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Kestrel

Common kestrel
Common kestrel (Falco tinnunculus)

The kestrel is a medium-sized bird of prey that has mastered the art of hovering. Kestrels can seemingly remain motionless in the air as they search the ground below for prey. Kestrels are a member of the falcon bird family but they are smaller than falcons and other birds of prey.

Common kestrels are 13 to 15 inches (33-38 cm) long from head to tail. They have a wingspan of 26 to 32 inches (65-82 cm) and weigh less than half a pound (136 g). Their feathers are mainly light chestnut brown with blackish spots on the upperside and buff with narrow blackish streaks on the underside. Males have a blue-gray cap and tail.

Kestrels have extremely sharp eyesight for spotting their prey. They have narrow, pointed wings for fast flight and long tails for accurate steering and dives. Kestrels have strong, needle-sharp talons (claws) for seizing prey and carrying it away. Kestrels use their strong, sharp hooked bills to tear the meat of their prey apart.

Kestrels “wind hover” to remain motionless as they search for food.

Kestrels use a flight technique called “wind hovering” to remain motionless above the ground as they hunt for prey. Wind hovering involves flying into the wind at a speed equal to that of the wind. The wind lifts the kestrel’s wings allowing it to remain motionless for minutes. To maintain its hover, the kestrel will stretch its neck forward and extend its wings and fan its tail feathers as needed, and sometimes it will quickly flap its wings to increase air movement. The kestrel can do all this while its head remains motionless and its eyes remain fixed on the ground.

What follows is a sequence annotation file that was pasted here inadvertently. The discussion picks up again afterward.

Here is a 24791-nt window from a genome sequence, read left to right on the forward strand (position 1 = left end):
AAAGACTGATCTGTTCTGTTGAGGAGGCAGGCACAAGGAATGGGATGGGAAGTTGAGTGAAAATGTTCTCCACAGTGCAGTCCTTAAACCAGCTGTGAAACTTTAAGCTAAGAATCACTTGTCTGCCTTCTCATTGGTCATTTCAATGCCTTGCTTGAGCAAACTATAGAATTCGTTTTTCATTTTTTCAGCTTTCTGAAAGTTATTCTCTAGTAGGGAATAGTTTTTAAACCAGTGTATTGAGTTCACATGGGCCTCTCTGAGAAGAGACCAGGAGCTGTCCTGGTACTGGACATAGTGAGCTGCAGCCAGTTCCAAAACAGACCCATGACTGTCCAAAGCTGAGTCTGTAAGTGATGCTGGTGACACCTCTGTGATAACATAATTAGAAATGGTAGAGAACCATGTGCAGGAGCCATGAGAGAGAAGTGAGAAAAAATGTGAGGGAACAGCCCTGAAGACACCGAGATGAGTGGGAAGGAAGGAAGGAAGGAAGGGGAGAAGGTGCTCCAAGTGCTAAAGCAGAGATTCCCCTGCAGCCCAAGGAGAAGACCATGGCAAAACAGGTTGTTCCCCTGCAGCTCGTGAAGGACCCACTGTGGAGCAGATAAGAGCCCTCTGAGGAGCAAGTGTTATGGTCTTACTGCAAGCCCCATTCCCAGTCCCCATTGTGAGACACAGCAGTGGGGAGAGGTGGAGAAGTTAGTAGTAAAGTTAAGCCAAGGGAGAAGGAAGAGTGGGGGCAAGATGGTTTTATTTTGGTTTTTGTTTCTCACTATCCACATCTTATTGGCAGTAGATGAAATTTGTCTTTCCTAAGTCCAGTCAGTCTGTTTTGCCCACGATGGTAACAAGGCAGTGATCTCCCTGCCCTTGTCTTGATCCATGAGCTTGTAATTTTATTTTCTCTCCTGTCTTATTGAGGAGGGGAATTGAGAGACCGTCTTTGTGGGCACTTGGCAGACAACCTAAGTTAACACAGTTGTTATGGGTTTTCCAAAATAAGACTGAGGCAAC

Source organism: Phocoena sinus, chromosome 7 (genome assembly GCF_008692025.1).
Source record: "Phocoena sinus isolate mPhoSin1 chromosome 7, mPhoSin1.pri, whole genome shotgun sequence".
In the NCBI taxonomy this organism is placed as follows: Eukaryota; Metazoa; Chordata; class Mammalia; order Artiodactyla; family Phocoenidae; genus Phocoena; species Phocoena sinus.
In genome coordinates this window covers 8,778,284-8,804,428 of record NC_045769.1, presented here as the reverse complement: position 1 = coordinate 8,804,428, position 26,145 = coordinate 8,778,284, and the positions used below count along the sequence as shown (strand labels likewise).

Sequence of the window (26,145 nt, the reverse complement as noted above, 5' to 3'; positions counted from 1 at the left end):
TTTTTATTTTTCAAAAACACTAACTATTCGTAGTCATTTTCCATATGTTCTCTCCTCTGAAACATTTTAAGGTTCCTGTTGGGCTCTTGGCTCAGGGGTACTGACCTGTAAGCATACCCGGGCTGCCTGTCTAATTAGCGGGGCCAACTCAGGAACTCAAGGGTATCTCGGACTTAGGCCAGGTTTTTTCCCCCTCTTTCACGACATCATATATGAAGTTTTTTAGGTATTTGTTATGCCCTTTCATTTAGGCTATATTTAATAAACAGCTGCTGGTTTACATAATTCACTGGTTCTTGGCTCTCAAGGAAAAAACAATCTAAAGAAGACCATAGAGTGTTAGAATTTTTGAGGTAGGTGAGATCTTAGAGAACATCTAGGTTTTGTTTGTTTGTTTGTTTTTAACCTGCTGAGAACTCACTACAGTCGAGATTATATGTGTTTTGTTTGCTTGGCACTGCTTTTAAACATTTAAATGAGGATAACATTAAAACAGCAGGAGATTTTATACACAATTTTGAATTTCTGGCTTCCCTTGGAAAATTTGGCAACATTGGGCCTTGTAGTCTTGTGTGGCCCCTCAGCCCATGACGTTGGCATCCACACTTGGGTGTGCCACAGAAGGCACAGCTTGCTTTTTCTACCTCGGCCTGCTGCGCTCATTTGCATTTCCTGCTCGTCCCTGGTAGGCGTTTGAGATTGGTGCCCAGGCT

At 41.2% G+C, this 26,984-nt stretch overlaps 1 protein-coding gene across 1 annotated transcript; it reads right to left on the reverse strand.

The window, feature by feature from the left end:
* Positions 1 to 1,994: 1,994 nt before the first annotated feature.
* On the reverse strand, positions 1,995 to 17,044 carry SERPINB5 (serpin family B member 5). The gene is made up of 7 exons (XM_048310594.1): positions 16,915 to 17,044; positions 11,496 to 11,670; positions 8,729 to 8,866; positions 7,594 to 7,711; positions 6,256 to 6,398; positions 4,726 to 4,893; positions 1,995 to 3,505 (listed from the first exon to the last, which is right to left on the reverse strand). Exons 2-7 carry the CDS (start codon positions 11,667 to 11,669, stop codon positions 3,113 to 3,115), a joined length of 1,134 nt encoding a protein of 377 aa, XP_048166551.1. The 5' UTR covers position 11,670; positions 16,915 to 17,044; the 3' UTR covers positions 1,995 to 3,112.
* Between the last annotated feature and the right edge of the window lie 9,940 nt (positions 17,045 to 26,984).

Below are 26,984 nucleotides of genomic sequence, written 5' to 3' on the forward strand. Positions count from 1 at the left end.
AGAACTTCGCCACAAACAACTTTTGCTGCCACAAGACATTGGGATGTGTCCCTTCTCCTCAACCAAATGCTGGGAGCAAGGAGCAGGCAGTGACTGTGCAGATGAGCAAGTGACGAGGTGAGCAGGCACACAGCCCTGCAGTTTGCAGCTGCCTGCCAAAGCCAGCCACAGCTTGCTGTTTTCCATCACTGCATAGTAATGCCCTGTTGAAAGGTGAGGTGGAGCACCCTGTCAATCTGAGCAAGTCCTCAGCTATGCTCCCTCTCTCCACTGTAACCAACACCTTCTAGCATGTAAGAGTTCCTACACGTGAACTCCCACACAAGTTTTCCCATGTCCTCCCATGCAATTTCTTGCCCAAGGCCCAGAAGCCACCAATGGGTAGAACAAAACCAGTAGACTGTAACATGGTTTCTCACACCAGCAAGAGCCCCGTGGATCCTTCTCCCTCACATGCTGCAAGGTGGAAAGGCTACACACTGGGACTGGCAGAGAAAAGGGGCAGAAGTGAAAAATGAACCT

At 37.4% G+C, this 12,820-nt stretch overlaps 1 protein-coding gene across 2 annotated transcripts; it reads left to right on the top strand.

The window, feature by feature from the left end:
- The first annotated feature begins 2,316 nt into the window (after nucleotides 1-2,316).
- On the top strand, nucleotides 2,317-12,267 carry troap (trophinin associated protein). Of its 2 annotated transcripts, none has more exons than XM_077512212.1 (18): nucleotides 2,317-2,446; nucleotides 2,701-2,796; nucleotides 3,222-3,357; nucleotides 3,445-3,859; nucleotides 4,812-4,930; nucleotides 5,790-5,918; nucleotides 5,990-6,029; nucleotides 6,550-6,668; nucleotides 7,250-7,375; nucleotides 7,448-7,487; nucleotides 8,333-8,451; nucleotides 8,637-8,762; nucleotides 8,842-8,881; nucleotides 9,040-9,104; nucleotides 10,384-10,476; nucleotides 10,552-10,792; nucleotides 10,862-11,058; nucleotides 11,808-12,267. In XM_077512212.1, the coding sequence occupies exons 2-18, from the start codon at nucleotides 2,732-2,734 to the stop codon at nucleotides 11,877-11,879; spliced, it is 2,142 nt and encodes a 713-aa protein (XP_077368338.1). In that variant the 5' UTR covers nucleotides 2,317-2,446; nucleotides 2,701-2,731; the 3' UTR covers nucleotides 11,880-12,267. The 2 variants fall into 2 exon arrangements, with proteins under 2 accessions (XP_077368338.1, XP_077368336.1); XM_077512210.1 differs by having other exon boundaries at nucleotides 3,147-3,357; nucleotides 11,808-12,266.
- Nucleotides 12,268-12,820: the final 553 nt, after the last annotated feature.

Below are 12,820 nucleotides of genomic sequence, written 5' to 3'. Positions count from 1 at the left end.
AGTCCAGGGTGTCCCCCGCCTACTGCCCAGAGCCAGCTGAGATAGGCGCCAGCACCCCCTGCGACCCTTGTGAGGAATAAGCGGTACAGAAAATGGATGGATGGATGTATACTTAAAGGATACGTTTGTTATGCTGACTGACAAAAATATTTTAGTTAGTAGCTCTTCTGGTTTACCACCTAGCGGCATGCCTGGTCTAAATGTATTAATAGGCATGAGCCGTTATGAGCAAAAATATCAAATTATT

Kestrels hunt during the day. They hunt for voles and mice and other small mammals as well as small birds, reptiles, and insects. They commonly hover at 30 to 60 feet (10-20 m) above the ground searching for prey.

Kestrels are found around the world except for the polar regions. They are partial to open fields, heaths, shrubland, and marshland. Kestrels nest in tree hollows, rock and cliff ledges, and in abandoned nests of larger birds. A female kestrel will lay a clutch of one to seven eggs each spring.

Kestrels live for up to 16 years. The scientific name of the common kestrel is Falco tinnunculus.

Also of interest:

Red Tail Hawk

Eagle

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